| June/July 1989

Horizontal engine


Steve Boos

IHC Mogul Castings Q. Tom Meahl, RR 6, Box 114, Seymour, IN 47274 writes that he and his father have built several models from castings, and are now ready to try and make their own castings. They would like to start on a 4 or 6 HP IHC Mogul model, and would like to know about original drawings, and how modelmakers develop the drawings.

A. We know that at least one GEM reader and modelmaker has developed castings for the Mogul-Mr. George Scott of Outlook, Montana. Since George scaled his model from my 8 HP Mogul, I have a good idea of how it was done. Much of the work was done from photographs in which I was able to draw in specific dimensions so that the remaining dimensions could then be scaled. Other modelmakers begin with graph paper and establish certain base dimensions, drawing in other details as the measuring process continues. It is by far the easiest way to have an engine on hand that can be partially dismantled so that each piece can be measured and scaled. Then remember too, that it is virtually impossible to keep certain parts in exact scale owing to the strength required.

Fairbanks-Morse 'N' See photo MM-1 illustrating my Fairbanks-Morse 'N' engine. It started as a set of castings from George Scott. It is built with a hit-and-miss governor as well as a mechanically actuated fuel valve that allows the engine to be run on propane. Presently the governor is set for 375 rpm. The thermosyphon cooling system is quite effective. At present I am building a ? scale Rider-Ericcson hot air engine and a small steam engine. Dale Hoxie, RFD 3, Box 177A, Stonington, CT 06378.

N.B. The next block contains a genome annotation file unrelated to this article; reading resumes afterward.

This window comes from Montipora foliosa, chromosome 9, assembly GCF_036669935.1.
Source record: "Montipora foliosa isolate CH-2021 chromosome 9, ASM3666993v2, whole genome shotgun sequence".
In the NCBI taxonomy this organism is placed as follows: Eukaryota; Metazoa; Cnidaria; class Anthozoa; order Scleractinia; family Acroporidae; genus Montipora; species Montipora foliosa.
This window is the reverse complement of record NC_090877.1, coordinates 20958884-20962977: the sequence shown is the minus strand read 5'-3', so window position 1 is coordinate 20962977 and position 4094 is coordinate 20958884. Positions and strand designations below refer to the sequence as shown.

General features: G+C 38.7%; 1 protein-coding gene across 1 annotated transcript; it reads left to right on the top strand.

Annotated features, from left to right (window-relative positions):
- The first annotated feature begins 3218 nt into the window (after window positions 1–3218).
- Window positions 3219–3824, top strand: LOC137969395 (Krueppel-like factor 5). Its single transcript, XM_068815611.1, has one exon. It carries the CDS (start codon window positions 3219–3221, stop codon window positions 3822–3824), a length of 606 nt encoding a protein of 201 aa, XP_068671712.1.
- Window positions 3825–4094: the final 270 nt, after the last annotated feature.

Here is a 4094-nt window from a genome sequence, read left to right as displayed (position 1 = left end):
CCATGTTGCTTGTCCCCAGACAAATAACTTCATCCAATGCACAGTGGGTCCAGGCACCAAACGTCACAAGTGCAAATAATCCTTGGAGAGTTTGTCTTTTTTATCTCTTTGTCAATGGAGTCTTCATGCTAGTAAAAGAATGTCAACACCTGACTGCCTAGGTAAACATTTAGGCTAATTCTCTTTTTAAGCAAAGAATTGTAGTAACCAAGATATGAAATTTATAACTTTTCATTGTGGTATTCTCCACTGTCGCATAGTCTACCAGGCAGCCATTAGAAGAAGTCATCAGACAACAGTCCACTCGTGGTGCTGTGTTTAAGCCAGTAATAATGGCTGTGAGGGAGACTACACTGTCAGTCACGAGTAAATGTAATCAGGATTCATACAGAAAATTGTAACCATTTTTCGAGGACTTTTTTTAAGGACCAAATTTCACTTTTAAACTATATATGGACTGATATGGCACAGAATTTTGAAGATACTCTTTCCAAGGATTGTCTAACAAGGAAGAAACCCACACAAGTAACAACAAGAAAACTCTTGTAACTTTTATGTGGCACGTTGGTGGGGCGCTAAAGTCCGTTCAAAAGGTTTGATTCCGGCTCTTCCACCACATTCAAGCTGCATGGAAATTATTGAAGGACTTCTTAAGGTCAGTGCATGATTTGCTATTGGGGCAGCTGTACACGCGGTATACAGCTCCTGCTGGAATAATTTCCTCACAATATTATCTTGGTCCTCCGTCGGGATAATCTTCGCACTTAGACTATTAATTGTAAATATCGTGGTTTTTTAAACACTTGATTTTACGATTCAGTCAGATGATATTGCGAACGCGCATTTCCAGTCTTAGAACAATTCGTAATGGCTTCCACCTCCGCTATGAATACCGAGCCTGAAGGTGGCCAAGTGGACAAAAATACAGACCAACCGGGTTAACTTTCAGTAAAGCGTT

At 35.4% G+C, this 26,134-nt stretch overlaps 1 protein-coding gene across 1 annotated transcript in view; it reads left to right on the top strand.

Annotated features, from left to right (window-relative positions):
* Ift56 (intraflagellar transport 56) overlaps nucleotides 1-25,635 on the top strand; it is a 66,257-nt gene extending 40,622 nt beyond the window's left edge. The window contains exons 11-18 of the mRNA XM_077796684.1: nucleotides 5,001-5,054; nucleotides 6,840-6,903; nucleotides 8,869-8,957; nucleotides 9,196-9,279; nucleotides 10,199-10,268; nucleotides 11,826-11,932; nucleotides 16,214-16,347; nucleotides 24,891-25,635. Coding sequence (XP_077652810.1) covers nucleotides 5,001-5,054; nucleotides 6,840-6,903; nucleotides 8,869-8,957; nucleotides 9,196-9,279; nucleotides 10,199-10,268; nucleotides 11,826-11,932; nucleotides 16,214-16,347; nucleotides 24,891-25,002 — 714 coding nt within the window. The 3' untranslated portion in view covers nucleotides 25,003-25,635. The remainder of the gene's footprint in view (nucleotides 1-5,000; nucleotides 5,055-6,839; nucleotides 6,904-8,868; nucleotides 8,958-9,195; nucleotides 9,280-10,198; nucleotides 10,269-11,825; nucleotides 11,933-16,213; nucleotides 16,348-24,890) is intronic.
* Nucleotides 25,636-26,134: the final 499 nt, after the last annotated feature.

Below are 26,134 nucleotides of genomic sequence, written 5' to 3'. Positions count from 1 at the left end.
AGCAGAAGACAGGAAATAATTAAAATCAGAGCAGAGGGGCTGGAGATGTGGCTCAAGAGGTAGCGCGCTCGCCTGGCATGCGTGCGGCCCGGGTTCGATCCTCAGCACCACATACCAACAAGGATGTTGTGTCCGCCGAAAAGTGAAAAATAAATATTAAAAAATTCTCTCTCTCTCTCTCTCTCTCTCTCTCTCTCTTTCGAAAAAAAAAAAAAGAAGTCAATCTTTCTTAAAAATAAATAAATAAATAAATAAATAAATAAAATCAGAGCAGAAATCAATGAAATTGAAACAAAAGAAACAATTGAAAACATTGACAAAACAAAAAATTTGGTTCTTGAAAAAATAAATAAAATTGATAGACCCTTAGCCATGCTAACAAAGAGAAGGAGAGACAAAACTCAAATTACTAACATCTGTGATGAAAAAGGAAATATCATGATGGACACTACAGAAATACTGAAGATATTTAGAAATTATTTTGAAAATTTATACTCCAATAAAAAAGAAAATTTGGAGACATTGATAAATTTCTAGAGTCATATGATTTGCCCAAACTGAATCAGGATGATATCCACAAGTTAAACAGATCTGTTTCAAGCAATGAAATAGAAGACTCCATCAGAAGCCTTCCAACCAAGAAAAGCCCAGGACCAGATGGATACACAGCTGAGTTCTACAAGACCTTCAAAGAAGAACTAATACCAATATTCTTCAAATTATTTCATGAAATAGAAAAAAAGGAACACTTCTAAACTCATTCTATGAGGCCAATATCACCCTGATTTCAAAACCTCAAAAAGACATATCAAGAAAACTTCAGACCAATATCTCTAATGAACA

Freelance Models Forty years ago my wife gave me a Craftsman 6 inch lathe which cost $57. With it I made the steam engine in MM-2, a two-cycle, and the four-cycle vertical shown in MM-3, also the horizontal engine illustrated in MM-4. It is about 8 inches long and 4? inches tall. Made of alumninum stock and bar steel, it has a 1 x 13/8 inch bore and stroke. The stainless steel sleeve has water entirely around it. An unusual feature is that the governor mechanism is on the right side and is fed through the block to the lockout mechanism on the left side. This was done in order to keep the flywheels equidistant from the center of the engine frame. Ignition is supplied by a motorcycle coil and battery.

I am presently building a steam engine entirely from stainless steel. Building these engines from scratch, using scrap metals has been very enjoyable and challenging. Robert J. Bauer, 1306 Elmwood, Gainesville, TX 76240.

Maytag Model Norman Brockelsby, 909 W. North Front St., Grand Island, NE 68801 sends us some photos of his latest creations. MM-5 shows Norman holding up his half-scale model of the two-cylinder Maytag engines, and MM-6 gives a size comparison between the original and the model. The little engine uses points inside the flywheel, 10 mm spark plug, and a cast iron cylinder and piston rings. MM-7 shows a small light generator using castings and old alternator parts.